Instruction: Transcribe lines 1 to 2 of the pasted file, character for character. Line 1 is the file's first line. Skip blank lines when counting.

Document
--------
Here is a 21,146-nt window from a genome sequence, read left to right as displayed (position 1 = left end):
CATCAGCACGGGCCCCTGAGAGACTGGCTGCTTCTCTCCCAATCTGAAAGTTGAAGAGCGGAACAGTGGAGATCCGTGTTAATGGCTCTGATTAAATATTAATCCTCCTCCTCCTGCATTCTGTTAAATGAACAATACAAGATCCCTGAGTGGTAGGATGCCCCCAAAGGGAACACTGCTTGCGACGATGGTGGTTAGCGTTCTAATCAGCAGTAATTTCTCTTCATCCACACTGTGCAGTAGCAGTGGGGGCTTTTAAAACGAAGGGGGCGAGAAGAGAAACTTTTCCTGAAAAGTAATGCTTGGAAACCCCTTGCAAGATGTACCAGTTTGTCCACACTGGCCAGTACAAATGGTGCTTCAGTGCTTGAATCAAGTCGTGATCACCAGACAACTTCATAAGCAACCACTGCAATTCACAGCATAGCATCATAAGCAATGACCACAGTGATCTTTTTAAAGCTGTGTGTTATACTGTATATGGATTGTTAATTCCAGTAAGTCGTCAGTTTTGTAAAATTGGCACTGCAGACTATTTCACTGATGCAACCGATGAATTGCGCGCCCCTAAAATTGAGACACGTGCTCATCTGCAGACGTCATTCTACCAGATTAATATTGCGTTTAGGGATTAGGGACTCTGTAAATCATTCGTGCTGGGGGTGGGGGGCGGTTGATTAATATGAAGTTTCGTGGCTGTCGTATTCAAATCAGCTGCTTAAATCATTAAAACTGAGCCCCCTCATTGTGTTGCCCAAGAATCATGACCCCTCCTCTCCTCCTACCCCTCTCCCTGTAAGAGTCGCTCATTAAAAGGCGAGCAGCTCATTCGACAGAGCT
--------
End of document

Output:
Here is a 21,146-nt window from a genome sequence, read left to right as displayed (position 1 = left end):
CATCAGCACGGGCCCCTGAGAGACTGGCTGCTTCTCTCCCAATCTGAAAGTTGAAGAGCGGAACAGTGGAGATCCGTGTTAATGGCTCTGATTAAATATTAATCCTCCTCCTCCTGCATTCTGTTAAATGAACAATACAAGATCCCTGAGTGGTAGGATGCCCCCAAAGGGAACACTGCTTGCGACGATGGTGGTTAGCGTTCTAATCAGCAGTAATTTCTCTTCATCCACACTGTGCAGTAGCAGTGGGGGCTTTTAAAACGAAGGGGGCGAGAAGAGAAACTTTTCCTGAAAAGTAATGCTTGGAAACCCCTTGCAAGATGTACCAGTTTGTCCACACTGGCCAGTACAAATGGTGCTTCAGTGCTTGAATCAAGTCGTGATCACCAGACAACTTCATAAGCAACCACTGCAATTCACAGCATAGCATCATAAGCAATGACCACAGTGATCTTTTTAAAGCTGTGTGTTATACTGTATATGGATTGTTAATTCCAGTAAGTCGTCAGTTTTGTAAAATTGGCACTGCAGACTATTTCACTGATGCAACCGATGAATTGCGCGCCCCTAAAATTGAGACACGTGCTCATCTGCAGACGTCATTCTACCAGATTAATATTGCGTTTAGGGATTAGGGACTCTGTAAATCATTCGTGCTGGGGGTGGGGGGCGGTTGATTAATATGAAGTTTCGTGGCTGTCGTATTCAAATCAGCTGCTTAAATCATTAAAACTGAGCCCCCTCATTGTGTTGCCCAAGAATCATGACCCCTCCTCTCCTCCTACCCCTCTCCCTGTAAGAGTCGCTCATTAAAAGGCGAGCAGCTCATTCGACAGAGCT